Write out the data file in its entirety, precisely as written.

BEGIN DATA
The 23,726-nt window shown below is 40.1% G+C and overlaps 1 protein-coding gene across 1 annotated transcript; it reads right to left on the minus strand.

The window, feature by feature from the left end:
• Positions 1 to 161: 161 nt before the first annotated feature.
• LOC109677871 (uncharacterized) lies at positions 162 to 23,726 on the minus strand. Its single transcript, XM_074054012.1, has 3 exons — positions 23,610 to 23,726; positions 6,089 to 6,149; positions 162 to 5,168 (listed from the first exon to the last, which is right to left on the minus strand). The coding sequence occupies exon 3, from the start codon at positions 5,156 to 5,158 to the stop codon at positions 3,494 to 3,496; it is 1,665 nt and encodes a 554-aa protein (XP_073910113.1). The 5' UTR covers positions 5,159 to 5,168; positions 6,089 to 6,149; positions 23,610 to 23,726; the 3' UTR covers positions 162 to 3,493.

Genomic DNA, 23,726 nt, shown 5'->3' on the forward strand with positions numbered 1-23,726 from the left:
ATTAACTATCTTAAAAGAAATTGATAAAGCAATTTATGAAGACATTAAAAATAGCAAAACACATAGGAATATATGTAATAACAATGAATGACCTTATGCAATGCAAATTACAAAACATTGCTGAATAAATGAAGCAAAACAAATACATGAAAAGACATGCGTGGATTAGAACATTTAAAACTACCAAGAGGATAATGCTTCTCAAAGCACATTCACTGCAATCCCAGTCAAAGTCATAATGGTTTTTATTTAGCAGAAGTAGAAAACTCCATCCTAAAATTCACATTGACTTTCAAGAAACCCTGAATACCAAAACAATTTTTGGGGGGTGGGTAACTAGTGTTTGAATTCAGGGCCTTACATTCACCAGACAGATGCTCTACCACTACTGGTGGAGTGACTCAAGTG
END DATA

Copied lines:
The 23,726-nt window shown below is 40.1% G+C and overlaps 1 protein-coding gene across 1 annotated transcript; it reads right to left on the minus strand.

The window, feature by feature from the left end:
• Positions 1 to 161: 161 nt before the first annotated feature.
• LOC109677871 (uncharacterized) lies at positions 162 to 23,726 on the minus strand. Its single transcript, XM_074054012.1, has 3 exons — positions 23,610 to 23,726; positions 6,089 to 6,149; positions 162 to 5,168 (listed from the first exon to the last, which is right to left on the minus strand). The coding sequence occupies exon 3, from the start codon at positions 5,156 to 5,158 to the stop codon at positions 3,494 to 3,496; it is 1,665 nt and encodes a 554-aa protein (XP_073910113.1). The 5' UTR covers positions 5,159 to 5,168; positions 6,089 to 6,149; positions 23,610 to 23,726; the 3' UTR covers positions 162 to 3,493.

Genomic DNA, 23,726 nt, shown 5'->3' on the forward strand with positions numbered 1-23,726 from the left:
ATTAACTATCTTAAAAGAAATTGATAAAGCAATTTATGAAGACATTAAAAATAGCAAAACACATAGGAATATATGTAATAACAATGAATGACCTTATGCAATGCAAATTACAAAACATTGCTGAATAAATGAAGCAAAACAAATACATGAAAAGACATGCGTGGATTAGAACATTTAAAACTACCAAGAGGATAATGCTTCTCAAAGCACATTCACTGCAATCCCAGTCAAAGTCATAATGGTTTTTATTTAGCAGAAGTAGAAAACTCCATCCTAAAATTCACATTGACTTTCAAGAAACCCTGAATACCAAAACAATTTTTGGGGGGTGGGTAACTAGTGTTTGAATTCAGGGCCTTACATTCACCAGACAGATGCTCTACCACTACTGGTGGAGTGACTCAAGTG